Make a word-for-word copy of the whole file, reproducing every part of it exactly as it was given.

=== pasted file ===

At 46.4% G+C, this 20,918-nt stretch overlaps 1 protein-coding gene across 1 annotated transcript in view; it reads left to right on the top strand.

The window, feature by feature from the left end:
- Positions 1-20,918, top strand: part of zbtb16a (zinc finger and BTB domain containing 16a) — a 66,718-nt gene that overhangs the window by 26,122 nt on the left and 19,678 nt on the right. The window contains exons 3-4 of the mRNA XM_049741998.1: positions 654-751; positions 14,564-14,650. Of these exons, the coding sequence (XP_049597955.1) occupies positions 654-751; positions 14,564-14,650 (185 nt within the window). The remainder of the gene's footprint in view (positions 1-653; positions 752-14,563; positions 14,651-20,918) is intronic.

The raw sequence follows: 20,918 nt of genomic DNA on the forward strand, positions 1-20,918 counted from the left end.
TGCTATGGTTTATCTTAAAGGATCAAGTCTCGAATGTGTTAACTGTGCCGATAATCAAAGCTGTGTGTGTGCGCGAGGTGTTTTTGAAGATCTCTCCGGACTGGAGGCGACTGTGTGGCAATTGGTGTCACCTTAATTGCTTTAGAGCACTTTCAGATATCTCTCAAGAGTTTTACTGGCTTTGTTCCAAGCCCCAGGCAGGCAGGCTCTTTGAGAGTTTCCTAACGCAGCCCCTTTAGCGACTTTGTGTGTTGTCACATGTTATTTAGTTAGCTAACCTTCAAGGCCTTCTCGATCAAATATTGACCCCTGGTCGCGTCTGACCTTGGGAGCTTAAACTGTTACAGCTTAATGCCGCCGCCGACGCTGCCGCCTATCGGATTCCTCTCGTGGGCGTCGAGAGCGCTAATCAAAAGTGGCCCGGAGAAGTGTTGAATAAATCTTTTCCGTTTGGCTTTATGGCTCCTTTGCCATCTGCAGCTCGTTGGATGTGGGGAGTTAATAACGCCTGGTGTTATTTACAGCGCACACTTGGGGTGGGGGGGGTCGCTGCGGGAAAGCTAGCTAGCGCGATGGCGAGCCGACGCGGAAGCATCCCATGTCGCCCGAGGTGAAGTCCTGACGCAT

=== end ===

At 46.4% G+C, this 20,918-nt stretch overlaps 1 protein-coding gene across 1 annotated transcript in view; it reads left to right on the top strand.

The window, feature by feature from the left end:
- Positions 1-20,918, top strand: part of zbtb16a (zinc finger and BTB domain containing 16a) — a 66,718-nt gene that overhangs the window by 26,122 nt on the left and 19,678 nt on the right. The window contains exons 3-4 of the mRNA XM_049741998.1: positions 654-751; positions 14,564-14,650. Of these exons, the coding sequence (XP_049597955.1) occupies positions 654-751; positions 14,564-14,650 (185 nt within the window). The remainder of the gene's footprint in view (positions 1-653; positions 752-14,563; positions 14,651-20,918) is intronic.

The raw sequence follows: 20,918 nt of genomic DNA on the forward strand, positions 1-20,918 counted from the left end.
TGCTATGGTTTATCTTAAAGGATCAAGTCTCGAATGTGTTAACTGTGCCGATAATCAAAGCTGTGTGTGTGCGCGAGGTGTTTTTGAAGATCTCTCCGGACTGGAGGCGACTGTGTGGCAATTGGTGTCACCTTAATTGCTTTAGAGCACTTTCAGATATCTCTCAAGAGTTTTACTGGCTTTGTTCCAAGCCCCAGGCAGGCAGGCTCTTTGAGAGTTTCCTAACGCAGCCCCTTTAGCGACTTTGTGTGTTGTCACATGTTATTTAGTTAGCTAACCTTCAAGGCCTTCTCGATCAAATATTGACCCCTGGTCGCGTCTGACCTTGGGAGCTTAAACTGTTACAGCTTAATGCCGCCGCCGACGCTGCCGCCTATCGGATTCCTCTCGTGGGCGTCGAGAGCGCTAATCAAAAGTGGCCCGGAGAAGTGTTGAATAAATCTTTTCCGTTTGGCTTTATGGCTCCTTTGCCATCTGCAGCTCGTTGGATGTGGGGAGTTAATAACGCCTGGTGTTATTTACAGCGCACACTTGGGGTGGGGGGGGTCGCTGCGGGAAAGCTAGCTAGCGCGATGGCGAGCCGACGCGGAAGCATCCCATGTCGCCCGAGGTGAAGTCCTGACGCAT